Amazon sues third-party Sellers for fake goods
Amazon has joined forces with leading fashion label Salvatore Ferragamo to sue four third-party Sellers that were offering counterfeit goods on the site.
It is the latest move by Amazon to clamp down on the practise, and goes beyond the suspension and termination of accounts and into the courts.
The lawsuits, which have been filed in US District Court for the Western District of Washington accuse four sellers and three businesses of using Amazon to sell fake belts that featured Ferragamo’s branding and design elements. The Sellers have been publicly named in the lawsuits - Zhao Hao Jun of China; Zhang Lianfa of China; Li Yong; and Wu Pianpian.
In many cases, the listing pages for the counterfeit products left out “any mention of the Ferragamo word mark in the product descriptions”, the lawsuits allege, which is an attempt to avoid Amazon’s automated systems.
Thompson and Holt managing partner Craig Gedey says this should act as the latest clear warning of how serious Amazon is taking the practise of selling fake and counterfeited goods.
Gedey said: “The third-party marketplace now accounts for more than half of Amazon’s e-commerce sales and has been a major part in the constant rising sales figures. But they are fully aware that fake and counterfeit goods will undermine that, which is why they are taking this issue so seriously.
“Already they are investing significant sums into ensuring goods are safe and compliant, including the launch of their Counterfeit Crimes Unit in June. That includes former federal prosecutors, investigators and data analysts, underlining just how much importance they are giving to this.
“Having also launch a dedicated luxury section to the site in September, their protection of leading brands has become crucial. If fake goods become common, those brands will quickly turn away from the site.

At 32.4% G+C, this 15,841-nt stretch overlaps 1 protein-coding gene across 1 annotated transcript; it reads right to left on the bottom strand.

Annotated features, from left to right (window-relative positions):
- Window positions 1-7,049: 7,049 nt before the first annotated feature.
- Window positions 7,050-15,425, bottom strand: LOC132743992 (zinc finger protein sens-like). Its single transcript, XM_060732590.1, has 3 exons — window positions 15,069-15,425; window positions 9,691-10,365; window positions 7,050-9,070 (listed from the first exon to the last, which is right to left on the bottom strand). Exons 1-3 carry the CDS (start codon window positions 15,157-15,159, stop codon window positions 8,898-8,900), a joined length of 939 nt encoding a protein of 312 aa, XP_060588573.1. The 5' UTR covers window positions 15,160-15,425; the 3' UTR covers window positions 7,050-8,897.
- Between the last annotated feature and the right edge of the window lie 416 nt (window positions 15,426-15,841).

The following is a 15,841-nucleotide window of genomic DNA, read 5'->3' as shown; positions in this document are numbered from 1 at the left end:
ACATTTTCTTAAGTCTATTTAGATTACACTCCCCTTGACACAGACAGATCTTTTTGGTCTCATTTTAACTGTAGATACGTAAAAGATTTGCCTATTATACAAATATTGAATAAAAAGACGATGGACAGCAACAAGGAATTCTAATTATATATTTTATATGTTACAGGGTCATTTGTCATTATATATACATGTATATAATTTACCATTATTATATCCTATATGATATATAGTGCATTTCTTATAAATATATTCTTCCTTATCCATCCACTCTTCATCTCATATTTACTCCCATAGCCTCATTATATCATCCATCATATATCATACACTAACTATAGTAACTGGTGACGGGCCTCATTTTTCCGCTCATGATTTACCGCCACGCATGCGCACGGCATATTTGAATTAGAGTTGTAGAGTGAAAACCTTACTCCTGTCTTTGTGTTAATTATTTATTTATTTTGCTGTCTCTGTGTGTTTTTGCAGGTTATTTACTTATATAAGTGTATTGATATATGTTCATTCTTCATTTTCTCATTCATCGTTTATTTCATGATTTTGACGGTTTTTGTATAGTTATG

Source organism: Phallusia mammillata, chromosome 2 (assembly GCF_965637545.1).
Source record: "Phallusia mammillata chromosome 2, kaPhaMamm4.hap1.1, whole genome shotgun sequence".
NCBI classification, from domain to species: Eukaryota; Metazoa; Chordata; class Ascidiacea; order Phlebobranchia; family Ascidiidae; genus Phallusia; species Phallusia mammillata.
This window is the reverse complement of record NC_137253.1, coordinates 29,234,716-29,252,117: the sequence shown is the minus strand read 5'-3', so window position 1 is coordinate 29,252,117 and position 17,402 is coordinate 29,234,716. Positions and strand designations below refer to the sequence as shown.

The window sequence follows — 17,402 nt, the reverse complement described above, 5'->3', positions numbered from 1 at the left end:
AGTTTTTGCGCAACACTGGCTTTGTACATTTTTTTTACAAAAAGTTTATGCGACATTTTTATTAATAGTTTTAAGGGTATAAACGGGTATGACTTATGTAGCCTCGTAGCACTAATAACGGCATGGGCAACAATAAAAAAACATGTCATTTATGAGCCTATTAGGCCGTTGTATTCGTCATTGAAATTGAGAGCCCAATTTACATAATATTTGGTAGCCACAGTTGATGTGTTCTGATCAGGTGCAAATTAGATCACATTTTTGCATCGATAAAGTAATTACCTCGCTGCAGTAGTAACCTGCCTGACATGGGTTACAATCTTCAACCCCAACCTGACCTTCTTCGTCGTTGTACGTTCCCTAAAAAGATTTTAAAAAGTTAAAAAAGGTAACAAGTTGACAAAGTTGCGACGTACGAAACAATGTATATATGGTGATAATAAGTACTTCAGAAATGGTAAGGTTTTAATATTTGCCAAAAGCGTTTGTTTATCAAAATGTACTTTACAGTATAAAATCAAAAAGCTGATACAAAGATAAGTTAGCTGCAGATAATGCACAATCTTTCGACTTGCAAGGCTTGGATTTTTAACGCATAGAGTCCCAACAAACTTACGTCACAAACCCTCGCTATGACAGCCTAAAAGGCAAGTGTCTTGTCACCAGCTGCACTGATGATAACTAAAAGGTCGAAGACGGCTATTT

“In moving into the courts again this month, Amazon have illustrated the extent to which they will go to clamp down on the practise, which should sound a clear deterrent to anyone even considering it. For the cases in question, Amazon and Ferragamo both purchased the fake goods themselves to establish exactly what the situation was.
“What’s more, it appears that some of the defendants took extensive steps to hide their identities and locations through the use of fake names and contact details, yet still have been caught. They have tried a series of so-called tricks to avoid detection, including using unregistered businesses. Yet still they are now facing a law suit for unspecified damages, as well as possible injunctions that will bar them from selling on Amazon again.
“At Thompson and Holt we could not stress strongly enough that you should have nothing to do with any kind of counterfeit goods on Amazon. As we’re clearly seeing, the net is closing in on those people and the consequences could be significant.”
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